This begins a series by guest writer Mary Murphy, LICSW. Mary is researching the impact of divorce on adult children — and it seems there is an impact, and possibly a negative impact, even when the children are no longer “children”. Being a legal adult does not mean the divorce of your parents has no impact. Part One of Mary’s post follows, as well as an opportunity to participate in her research.
Uncoupling after decades’ long marriage is complicated. And so is the impact on adult children. It is commonplace for articles and books on divorce to include discussion of the impact divorce may have on children. Young children and adolescents, that is. Too often it is assumed adult children will “be just fine” because they are adults. Believing this assumption without question may add more confusion to an already emotionally charged family event, i.e. divorcing parents. In this first of a series of articles on adult children and parental divorce, some common assumptions will be looked at. In addition to naming assumptions, I will also examine how they may impact adult children.
“They will be just fine. They are grown now.” When a formative family breaks up after decades together, no matter how amicable the divorce may be, everyone, including adult children, is deeply impacted. As Fintushel and Hillard (1991) write, late parental divorce is not like a puzzle that has come apart. Rather, the realignment of family relationships is unmapped with no clear path to regrouping. The family that children grew up with is pulled up by its roots.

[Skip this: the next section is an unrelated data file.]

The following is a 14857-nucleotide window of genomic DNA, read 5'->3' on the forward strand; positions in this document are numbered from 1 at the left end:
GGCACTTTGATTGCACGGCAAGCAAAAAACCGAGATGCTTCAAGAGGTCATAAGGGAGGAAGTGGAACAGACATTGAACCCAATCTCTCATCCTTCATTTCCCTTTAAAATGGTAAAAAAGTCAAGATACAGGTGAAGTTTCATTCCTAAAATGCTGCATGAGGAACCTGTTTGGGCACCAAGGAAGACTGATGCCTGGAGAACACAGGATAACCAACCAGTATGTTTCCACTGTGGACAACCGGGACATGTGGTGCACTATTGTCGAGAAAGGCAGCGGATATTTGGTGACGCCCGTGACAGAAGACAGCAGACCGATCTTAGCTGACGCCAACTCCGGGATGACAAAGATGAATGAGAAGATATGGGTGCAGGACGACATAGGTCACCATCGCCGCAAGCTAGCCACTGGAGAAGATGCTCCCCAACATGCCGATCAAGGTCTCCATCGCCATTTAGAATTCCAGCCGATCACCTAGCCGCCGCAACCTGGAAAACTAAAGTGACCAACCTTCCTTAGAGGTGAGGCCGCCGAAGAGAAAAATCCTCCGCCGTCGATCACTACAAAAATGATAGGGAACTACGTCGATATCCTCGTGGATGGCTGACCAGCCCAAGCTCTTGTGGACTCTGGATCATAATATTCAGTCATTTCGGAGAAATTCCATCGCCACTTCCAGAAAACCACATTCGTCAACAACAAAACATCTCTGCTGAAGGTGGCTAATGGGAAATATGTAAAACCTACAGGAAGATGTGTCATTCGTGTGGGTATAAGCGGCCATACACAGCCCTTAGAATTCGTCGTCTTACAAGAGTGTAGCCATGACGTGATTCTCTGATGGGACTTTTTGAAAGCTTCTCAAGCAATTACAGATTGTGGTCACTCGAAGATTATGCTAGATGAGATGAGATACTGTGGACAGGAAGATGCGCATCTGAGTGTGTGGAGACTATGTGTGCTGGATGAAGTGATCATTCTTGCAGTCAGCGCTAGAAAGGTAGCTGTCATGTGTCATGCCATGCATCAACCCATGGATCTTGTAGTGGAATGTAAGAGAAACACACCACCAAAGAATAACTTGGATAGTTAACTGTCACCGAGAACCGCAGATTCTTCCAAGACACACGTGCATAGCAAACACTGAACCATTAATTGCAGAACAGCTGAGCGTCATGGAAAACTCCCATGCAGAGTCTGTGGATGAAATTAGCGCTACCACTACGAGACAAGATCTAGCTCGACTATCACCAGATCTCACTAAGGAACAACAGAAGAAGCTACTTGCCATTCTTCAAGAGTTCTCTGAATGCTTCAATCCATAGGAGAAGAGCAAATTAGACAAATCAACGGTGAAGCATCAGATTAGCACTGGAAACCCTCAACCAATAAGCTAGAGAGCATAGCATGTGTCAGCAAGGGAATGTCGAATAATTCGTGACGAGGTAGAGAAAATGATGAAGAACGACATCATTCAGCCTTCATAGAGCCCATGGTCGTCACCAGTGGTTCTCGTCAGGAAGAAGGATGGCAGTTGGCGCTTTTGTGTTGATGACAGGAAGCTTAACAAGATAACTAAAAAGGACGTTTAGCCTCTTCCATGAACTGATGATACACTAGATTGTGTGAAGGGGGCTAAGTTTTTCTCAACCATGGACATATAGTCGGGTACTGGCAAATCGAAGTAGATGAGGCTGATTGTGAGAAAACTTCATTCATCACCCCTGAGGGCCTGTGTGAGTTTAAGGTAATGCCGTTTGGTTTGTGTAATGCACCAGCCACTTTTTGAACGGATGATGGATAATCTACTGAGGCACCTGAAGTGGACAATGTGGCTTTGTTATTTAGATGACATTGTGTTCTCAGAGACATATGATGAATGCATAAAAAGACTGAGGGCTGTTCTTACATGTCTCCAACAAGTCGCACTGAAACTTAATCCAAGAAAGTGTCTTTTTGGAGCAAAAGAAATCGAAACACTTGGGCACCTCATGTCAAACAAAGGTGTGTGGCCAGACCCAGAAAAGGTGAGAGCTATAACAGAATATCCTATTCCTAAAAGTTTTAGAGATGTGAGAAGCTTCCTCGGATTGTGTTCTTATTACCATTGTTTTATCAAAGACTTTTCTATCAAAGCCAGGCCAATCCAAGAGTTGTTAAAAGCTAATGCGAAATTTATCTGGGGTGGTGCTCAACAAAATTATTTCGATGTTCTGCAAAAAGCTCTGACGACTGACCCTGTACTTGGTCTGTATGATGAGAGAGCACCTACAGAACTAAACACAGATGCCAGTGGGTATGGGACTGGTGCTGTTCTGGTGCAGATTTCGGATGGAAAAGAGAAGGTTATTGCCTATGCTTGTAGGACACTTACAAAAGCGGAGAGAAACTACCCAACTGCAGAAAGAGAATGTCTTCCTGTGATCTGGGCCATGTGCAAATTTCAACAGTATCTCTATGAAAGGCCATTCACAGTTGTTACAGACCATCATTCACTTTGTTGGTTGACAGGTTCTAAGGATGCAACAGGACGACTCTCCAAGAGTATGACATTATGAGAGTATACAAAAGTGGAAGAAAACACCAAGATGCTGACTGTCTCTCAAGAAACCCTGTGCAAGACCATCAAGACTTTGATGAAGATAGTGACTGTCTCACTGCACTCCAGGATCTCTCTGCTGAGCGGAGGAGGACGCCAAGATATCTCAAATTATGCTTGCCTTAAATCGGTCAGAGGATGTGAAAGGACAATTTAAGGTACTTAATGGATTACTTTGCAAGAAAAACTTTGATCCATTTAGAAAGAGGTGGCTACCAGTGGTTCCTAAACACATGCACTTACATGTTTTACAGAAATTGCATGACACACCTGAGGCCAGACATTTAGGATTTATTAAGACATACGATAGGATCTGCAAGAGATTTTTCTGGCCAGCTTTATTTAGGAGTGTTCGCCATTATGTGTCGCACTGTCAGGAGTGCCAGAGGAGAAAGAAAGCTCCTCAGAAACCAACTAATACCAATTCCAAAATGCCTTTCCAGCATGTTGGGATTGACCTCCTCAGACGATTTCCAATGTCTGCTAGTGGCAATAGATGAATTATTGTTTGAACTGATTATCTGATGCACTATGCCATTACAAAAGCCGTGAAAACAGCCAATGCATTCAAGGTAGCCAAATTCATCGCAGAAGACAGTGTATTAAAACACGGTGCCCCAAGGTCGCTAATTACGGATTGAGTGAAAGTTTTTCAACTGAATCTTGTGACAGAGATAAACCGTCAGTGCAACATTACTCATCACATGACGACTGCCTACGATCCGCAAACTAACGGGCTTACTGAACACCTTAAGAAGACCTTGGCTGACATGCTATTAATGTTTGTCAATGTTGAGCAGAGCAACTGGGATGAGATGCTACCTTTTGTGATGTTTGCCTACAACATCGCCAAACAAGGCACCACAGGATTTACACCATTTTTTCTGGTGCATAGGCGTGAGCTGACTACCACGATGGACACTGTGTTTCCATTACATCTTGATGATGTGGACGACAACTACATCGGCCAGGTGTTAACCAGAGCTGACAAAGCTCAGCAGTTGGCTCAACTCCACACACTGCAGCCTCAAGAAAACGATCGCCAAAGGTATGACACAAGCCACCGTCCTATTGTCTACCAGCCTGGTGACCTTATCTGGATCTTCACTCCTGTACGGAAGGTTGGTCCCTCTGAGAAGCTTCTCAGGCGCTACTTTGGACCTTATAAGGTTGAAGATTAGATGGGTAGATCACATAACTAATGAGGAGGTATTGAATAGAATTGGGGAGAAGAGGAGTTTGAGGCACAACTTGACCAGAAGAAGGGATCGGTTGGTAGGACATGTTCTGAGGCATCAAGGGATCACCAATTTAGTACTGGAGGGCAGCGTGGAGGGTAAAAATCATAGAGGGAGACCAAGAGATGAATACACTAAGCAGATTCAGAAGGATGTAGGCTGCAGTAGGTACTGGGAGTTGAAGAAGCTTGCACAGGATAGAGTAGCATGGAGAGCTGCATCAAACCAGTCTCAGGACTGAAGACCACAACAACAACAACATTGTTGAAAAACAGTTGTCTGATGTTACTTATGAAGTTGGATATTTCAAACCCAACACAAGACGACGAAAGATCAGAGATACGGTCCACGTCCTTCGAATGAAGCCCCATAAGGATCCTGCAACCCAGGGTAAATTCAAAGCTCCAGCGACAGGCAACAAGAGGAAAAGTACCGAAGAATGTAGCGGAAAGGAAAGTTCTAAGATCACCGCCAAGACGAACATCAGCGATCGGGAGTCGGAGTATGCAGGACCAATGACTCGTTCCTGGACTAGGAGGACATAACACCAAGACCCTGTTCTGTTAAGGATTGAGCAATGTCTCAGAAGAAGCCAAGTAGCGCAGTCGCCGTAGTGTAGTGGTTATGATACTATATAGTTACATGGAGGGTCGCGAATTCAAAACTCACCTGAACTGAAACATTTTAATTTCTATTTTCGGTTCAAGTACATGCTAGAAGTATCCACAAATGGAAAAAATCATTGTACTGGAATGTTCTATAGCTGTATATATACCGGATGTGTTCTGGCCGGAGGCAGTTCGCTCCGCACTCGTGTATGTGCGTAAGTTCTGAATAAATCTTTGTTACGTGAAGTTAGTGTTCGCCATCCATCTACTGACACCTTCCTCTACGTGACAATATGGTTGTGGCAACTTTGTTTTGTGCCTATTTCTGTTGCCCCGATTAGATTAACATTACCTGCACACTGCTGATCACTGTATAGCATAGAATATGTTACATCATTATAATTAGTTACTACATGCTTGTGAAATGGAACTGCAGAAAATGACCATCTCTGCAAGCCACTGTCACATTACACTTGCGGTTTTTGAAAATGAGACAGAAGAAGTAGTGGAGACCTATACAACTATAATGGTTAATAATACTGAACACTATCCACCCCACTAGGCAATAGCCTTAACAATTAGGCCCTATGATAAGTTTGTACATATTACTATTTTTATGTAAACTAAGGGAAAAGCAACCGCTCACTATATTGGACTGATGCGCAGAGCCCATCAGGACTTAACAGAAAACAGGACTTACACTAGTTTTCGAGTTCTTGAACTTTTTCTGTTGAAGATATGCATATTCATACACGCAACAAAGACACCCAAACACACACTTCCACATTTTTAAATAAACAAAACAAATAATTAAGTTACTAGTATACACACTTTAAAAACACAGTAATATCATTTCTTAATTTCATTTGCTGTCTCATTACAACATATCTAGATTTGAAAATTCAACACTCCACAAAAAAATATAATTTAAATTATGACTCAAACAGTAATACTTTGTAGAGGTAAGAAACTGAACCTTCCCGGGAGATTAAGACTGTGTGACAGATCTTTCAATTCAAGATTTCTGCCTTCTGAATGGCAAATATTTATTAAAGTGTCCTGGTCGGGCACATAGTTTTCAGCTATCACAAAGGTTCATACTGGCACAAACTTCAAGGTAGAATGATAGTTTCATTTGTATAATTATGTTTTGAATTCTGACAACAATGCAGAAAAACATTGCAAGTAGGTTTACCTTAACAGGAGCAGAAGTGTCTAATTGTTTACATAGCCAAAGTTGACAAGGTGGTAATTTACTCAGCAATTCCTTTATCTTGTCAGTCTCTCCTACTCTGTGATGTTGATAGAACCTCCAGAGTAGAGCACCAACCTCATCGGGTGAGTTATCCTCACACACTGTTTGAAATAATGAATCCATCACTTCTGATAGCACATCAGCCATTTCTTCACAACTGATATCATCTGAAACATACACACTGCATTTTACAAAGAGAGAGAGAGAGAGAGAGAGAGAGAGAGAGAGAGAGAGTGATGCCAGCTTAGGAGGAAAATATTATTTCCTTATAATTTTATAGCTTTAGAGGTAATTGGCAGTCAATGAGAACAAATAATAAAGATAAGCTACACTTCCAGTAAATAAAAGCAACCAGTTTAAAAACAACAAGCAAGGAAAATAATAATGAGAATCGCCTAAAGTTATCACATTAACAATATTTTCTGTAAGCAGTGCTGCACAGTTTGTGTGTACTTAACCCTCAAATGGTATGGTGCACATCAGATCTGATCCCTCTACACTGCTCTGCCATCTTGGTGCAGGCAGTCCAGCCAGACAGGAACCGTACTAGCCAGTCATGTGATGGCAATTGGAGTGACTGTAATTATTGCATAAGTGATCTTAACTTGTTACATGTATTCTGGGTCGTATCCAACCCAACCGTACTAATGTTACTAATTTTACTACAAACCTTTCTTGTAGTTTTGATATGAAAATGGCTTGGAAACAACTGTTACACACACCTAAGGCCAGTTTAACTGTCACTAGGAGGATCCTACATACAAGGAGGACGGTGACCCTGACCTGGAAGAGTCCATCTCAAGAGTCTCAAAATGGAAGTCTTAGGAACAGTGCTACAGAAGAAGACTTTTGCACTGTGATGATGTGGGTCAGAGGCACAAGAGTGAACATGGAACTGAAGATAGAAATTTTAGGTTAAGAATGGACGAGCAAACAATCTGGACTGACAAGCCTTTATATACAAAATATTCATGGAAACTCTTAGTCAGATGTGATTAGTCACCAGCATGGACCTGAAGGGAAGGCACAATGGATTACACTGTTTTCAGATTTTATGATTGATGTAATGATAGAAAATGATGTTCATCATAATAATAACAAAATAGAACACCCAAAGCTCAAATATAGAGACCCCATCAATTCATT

“They have their own families now. They are independent.” Adult children may have their own families and be living independently. Cain (1990) suggests that it is precisely because they are developmentally in a stage of independence that adult children are uniquely faced with the task of regrouping a family presumed to be sacrosanct. They must make new meaning out of the “family of childhood- the one in the picture frame, animated, intertwined and inseparable” (Cain, p. 7).
“They may be temporarily upset, but they’ll get over it.” Yes, the immediate feelings of confusion, loss, anger, abandonment, and more will hopefully diminish. Some adult children may be more prepared for their parents’ divorce in late life than others. The impact of the divorce includes realizing that they have gone through their childhoods with the false presumption that the family in the picture frame would be the family forever.
These are a few of the most common assumptions adult children of late parental divorce often experience. Parents do not want to see their children hurt. Assumptions can instinctively offer a buffer to otherwise deeply painful experiences. It is a paradox that acknowledgment and compassion toward painful emotions paves the way to understanding and acceptance for adult children.
Mary Murphy is a licensed independent clinical social worker (LICSW) in the State of Washington and a doctoral candidate in counseling psychology in the American School of Professional Psychology at Argosy University/Seattle. Her website is here: www.mary-murphy.com. As partial fulfillment of her doctoral degree, she is researching the impact of late-life parental divorce on adult children, ages 23 years and older at the time of parental divorce. A link to the online survey is below: